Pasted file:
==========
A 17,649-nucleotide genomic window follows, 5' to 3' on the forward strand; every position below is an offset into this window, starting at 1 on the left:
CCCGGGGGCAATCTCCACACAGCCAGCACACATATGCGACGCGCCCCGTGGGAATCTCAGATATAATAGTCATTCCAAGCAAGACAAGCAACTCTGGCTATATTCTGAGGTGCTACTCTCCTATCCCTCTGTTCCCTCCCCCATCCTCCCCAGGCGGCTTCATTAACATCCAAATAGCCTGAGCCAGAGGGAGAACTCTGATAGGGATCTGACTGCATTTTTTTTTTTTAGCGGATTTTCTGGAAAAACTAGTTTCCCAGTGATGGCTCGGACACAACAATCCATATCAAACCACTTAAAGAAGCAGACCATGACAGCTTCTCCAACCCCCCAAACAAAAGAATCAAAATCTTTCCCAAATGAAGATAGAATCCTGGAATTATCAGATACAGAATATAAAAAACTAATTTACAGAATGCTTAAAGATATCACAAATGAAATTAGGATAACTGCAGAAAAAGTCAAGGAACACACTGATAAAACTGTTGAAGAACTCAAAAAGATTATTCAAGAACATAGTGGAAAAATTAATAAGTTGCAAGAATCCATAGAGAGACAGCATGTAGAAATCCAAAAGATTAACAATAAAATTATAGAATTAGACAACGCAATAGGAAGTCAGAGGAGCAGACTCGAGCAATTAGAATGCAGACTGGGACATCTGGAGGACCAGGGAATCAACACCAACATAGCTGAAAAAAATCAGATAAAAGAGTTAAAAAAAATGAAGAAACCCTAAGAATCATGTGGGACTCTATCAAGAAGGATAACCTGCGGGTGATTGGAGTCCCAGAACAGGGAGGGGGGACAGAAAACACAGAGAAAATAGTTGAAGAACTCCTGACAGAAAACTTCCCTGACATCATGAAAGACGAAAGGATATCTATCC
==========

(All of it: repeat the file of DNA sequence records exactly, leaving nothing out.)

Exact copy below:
A 17,649-nucleotide genomic window follows, 5' to 3' on the forward strand; every position below is an offset into this window, starting at 1 on the left:
CCCGGGGGCAATCTCCACACAGCCAGCACACATATGCGACGCGCCCCGTGGGAATCTCAGATATAATAGTCATTCCAAGCAAGACAAGCAACTCTGGCTATATTCTGAGGTGCTACTCTCCTATCCCTCTGTTCCCTCCCCCATCCTCCCCAGGCGGCTTCATTAACATCCAAATAGCCTGAGCCAGAGGGAGAACTCTGATAGGGATCTGACTGCATTTTTTTTTTTTAGCGGATTTTCTGGAAAAACTAGTTTCCCAGTGATGGCTCGGACACAACAATCCATATCAAACCACTTAAAGAAGCAGACCATGACAGCTTCTCCAACCCCCCAAACAAAAGAATCAAAATCTTTCCCAAATGAAGATAGAATCCTGGAATTATCAGATACAGAATATAAAAAACTAATTTACAGAATGCTTAAAGATATCACAAATGAAATTAGGATAACTGCAGAAAAAGTCAAGGAACACACTGATAAAACTGTTGAAGAACTCAAAAAGATTATTCAAGAACATAGTGGAAAAATTAATAAGTTGCAAGAATCCATAGAGAGACAGCATGTAGAAATCCAAAAGATTAACAATAAAATTATAGAATTAGACAACGCAATAGGAAGTCAGAGGAGCAGACTCGAGCAATTAGAATGCAGACTGGGACATCTGGAGGACCAGGGAATCAACACCAACATAGCTGAAAAAAATCAGATAAAAGAGTTAAAAAAAATGAAGAAACCCTAAGAATCATGTGGGACTCTATCAAGAAGGATAACCTGCGGGTGATTGGAGTCCCAGAACAGGGAGGGGGGACAGAAAACACAGAGAAAATAGTTGAAGAACTCCTGACAGAAAACTTCCCTGACATCATGAAAGACGAAAGGATATCTATCC